Do Life Insurance Proceeds Go Through the Probate Process?
In most circumstances, life insurance payouts do not go through probate. As long as you have your beneficiary designations in order, there should not be any issue with your chosen beneficiaries getting the money they are owed after you pass.
However, you may need to conduct some extra planning if you will potentially owe estate taxes or if there’s any possibility your beneficiary will not survive you.
There are some exceptions
There are some relatively uncommon cases in which life insurance payouts do end up going through probate. For example, if no beneficiary is named for the policy or if none of the beneficiaries are alive, the policy will go through probate and the court will determine the rightful beneficiary.
In such a case, the insurance company will write a check to the probate court, which then deducts probate and attorney fees from that money and pays out the balance either according to the will of the deceased or in accordance with Florida’s intestate succession laws. Also, if this happens, the insurance proceeds could also be used to pay your final debts and taxes instead of going entirely to your beneficiaries.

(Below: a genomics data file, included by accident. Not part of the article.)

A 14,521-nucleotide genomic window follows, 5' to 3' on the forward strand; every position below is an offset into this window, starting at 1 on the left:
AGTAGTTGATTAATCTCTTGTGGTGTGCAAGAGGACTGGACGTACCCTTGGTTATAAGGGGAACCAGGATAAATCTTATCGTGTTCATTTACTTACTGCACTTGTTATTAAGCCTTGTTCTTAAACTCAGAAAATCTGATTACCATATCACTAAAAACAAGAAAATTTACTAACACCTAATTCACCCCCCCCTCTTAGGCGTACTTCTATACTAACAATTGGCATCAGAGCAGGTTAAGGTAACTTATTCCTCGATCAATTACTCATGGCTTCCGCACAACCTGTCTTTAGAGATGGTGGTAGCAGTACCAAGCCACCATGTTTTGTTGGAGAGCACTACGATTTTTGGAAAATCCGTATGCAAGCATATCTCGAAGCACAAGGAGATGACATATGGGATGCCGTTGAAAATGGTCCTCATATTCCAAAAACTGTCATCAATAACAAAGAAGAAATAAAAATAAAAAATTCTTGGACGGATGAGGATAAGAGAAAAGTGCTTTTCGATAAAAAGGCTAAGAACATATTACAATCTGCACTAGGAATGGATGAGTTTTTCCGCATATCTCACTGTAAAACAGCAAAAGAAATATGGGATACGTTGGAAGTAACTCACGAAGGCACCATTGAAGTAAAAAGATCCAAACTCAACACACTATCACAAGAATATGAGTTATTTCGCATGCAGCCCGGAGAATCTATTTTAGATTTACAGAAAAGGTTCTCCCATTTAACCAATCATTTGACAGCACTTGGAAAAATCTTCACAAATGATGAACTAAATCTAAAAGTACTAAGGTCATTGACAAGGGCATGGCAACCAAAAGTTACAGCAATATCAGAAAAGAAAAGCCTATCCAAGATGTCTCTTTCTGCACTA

This is why it’s so important to name alternate beneficiaries in addition to a primary beneficiary. In case something happens to your primary beneficiary and you do not have the chance to change your beneficiary designation, you need to have a backup plan so that you maintain control over what happens to your life insurance money.
Keep in mind that you cannot change a beneficiary designation in your will. You must contact the insurance company to change the beneficiary in your insurance documentation.
For further guidance on how to handle life insurance policies in your estate plan, work with a knowledgeable Florida estate planning attorney at BaumannKangas Estate Law.